12 time management tips for college students

Contributed by Tyler Achilles, B.A., Pravin Pant, B.A. Amanda Anastasio, M.S.W., L.C.S.W., & Jessa Carpenter

By now, second semester is well underway for most of you, which means a new set of classes with new professors, readings, papers, and exams. After a much needed winter break, it can seem overwhelming to be thrust back into the college balancing act of work, social life, and academics, but some of you learned first semester (some not so much) that time management is key to success. Those of you who did well first semester will need to rewire your brains into academic mode, and those who didn’t do so well will need guidance on how to better manage your time so you’re not scrambling at the last minute. Here are some tips for studying and time management that you (or anyone!) can use as a reminder or to help change stress-inducing habits.

Two young women studying in dorm room

Don’t procrastinate (the big one!). Give yourself enough time to get everything done! Work always suffers when you try to cram in everything at once, as numerous studies prove there’s a strong correlation between time management and academic performance. Despite the evidence, some insist they work better under pressure, but most of the time those students have never tried tackling anything ahead of schedule. Just imagine what could be accomplished if you take the time to map out a schedule and stay on top of important tasks. You’d probably feel a lot less stressed and complete your work more thoughtfully.

Break things up into manageable pieces and prioritize. The prospect of writing three term papers can be overwhelming, so it’s important to come up with a workable plan. Make a to-do list, including deadlines. Then tackle the most important and urgent assignments first.

Face your anxiety and conquer it. Remember that a small dose of anxiety can make you buckle down and put on your game face. Cramming for an exam is bad, but not studying at all is worse. Stressing just enough to feel more motivated, determined, and focused can be a real plus. But it’s important to take action when stress starts to disrupt other parts of your life or hinder studying, which brings me to my next two tips …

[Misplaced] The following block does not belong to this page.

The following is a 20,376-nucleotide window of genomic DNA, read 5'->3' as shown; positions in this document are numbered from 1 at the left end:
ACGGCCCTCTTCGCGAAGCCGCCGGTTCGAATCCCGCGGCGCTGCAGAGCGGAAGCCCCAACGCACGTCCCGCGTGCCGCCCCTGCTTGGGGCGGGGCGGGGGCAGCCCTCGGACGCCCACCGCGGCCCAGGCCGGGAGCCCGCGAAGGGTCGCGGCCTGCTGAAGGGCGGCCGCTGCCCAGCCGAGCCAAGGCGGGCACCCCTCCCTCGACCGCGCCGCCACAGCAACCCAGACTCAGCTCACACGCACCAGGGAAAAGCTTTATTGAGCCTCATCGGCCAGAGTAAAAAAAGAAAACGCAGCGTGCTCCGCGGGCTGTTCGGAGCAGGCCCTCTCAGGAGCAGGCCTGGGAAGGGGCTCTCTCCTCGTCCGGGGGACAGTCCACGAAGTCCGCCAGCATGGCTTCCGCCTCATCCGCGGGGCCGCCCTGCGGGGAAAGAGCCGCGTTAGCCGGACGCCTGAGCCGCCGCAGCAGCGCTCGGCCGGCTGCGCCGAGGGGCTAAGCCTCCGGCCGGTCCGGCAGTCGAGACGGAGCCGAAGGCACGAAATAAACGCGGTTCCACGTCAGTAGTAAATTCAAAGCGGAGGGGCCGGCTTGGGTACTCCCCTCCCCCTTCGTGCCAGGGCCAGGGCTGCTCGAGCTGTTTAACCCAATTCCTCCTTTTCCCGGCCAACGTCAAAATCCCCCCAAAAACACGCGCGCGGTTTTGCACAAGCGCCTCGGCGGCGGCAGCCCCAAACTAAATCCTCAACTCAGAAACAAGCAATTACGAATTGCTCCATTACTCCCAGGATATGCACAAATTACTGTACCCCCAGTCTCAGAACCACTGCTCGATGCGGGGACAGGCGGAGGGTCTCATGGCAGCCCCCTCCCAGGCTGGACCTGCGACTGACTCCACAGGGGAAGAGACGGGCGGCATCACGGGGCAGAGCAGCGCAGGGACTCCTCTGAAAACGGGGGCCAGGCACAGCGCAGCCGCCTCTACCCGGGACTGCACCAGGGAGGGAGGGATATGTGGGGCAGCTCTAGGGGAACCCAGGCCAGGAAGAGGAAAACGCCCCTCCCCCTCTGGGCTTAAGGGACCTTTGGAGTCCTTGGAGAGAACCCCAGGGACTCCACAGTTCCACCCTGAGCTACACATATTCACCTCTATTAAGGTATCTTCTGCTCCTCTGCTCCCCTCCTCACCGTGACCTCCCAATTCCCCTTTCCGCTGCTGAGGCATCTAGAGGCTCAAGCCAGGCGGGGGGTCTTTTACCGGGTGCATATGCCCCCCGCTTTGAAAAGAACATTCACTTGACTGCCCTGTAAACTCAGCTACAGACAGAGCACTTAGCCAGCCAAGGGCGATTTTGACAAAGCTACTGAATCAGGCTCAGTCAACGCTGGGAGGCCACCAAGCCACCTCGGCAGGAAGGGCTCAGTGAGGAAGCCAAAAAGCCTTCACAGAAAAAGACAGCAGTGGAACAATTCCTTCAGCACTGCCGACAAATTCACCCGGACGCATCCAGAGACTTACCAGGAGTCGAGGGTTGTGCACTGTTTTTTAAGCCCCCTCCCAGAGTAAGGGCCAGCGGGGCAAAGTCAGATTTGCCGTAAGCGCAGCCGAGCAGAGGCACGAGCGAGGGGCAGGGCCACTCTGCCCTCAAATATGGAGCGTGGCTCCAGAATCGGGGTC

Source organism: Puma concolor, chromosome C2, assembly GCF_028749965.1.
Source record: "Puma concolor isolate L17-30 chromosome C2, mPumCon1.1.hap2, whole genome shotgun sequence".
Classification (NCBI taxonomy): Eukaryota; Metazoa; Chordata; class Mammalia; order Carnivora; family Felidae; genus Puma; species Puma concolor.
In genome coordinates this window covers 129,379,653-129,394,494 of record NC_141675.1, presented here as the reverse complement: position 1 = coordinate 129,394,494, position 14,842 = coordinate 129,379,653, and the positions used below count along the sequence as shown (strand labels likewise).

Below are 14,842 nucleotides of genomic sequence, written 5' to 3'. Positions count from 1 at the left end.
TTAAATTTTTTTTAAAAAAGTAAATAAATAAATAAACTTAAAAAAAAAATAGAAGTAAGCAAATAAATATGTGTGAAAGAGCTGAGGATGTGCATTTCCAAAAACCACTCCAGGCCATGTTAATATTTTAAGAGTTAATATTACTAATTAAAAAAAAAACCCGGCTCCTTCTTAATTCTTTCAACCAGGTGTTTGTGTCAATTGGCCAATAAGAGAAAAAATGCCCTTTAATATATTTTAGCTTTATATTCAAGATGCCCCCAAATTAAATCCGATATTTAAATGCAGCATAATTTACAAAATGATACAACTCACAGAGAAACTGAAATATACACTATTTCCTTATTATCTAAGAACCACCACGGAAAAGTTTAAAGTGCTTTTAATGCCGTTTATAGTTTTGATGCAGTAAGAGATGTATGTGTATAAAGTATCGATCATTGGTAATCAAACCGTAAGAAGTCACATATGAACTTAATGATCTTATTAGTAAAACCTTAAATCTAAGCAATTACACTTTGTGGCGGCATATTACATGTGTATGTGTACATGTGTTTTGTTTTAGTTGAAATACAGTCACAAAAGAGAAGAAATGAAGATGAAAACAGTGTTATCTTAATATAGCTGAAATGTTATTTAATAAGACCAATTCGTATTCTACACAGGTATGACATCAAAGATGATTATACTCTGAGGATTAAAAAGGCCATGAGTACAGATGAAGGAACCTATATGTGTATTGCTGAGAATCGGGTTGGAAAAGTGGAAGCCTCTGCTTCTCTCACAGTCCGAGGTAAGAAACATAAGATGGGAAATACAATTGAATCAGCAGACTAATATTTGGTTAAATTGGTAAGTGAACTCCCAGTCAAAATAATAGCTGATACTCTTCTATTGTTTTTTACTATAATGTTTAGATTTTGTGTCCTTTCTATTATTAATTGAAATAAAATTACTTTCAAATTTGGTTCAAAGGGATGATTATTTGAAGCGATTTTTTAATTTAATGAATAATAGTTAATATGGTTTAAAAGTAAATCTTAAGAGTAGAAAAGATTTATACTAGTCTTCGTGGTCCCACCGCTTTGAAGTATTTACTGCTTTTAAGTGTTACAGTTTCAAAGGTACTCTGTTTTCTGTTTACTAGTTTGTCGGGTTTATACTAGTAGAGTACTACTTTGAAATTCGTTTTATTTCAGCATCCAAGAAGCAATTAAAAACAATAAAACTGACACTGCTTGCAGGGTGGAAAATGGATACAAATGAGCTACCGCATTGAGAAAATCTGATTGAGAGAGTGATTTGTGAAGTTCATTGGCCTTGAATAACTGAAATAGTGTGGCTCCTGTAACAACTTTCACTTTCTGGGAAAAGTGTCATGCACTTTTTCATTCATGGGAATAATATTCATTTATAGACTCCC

Talk to your professors. Don’t be afraid to raise the white flag. Sometimes, making a plan for meeting academic demands helps demonstrate that it’s simply not possible to meet all of the deadlines. Allow yourself enough time to consult with your professors if you’re finding it tough. Most professors prefer that students ask for support before blanking on a test or freezing during a presentation. If you seek help after the fact, it may be unclear to the professor whether you’re being sincere or just trying to make up for not being prepared. And the relationships you establish by seeking help are just as important as extra study sessions.

Talk to a counselor. Counselors at your school’s counseling and academic skills centers can lend a hand in managing the triggers that cause unnecessary stress. Scheduling a one-on-one appointment, joining a discussion or study group, or simply learning a few new strategies through an informal conversation can be helpful. And the relationships you establish by seeking help are just as important as extra study sessions.

Bag the booze. There’s a reason they call it getting wasted. Alcohol dulls motivation, lessens productivity, and causes students to waste time. If you already don’t want to write that paper, skipping it won’t seem like a big deal after a few drinks. In the morning, though, you’ll be cursing yourself for not doing it.

Take a break from distractions and stay focused. While your computer is full of all sorts of fun diversions – instant messaging, social networking sites, movies, and more – turn it off when you’re trying to focus on school work. You may think you can handle writing a history paper and chatting with a friend, but your mind will be better off if you focus on the task at hand. Save the socializing for study breaks!

Follow your instincts. If there’s a voice inside you saying, “I really shouldn’t be going out tonight,” you should listen to it. If you’re going to feel guilty for going out, you won’t have that much fun anyway.

Study for your hardest classes first and study often. If you can’t remember someone’s phone number at the bar without writing it down, you’re not going to master European history overnight. This also goes back to prioritization – if you leave the hardest classes for last, then chances are you might not even get to them.

Designate study days and party days. No, “I only drink on days that end in y” doesn’t count. If you decide that your weekend starts at Thursday’s happy hour, commit the rest of your week to hardcore studying. Just remember that the sooner you get your studying commitments out of the way, the sooner you can have fun.

Catch some Z’s. At some point, we all need a break. Sleep will help you remember the things you read and help you process ideas and arguments for a paper. Having a regular sleep schedule will make a world of difference in how you do academically.

Check out your school’s exam policy. A lot of schools limit students to two exams per day. If you’re over the limit, you may be able to postpone some.

Do you have any tips to add? Write a comment in the section below.

3 thoughts on “12 time management tips for college students

  1. I do believe all the concepts you have presented on your post.
    They are really convincing and will definitely work.
    Still, the posts are too brief for newbies. May you please lengthen them
    a bit from next time? Thank you for the post.

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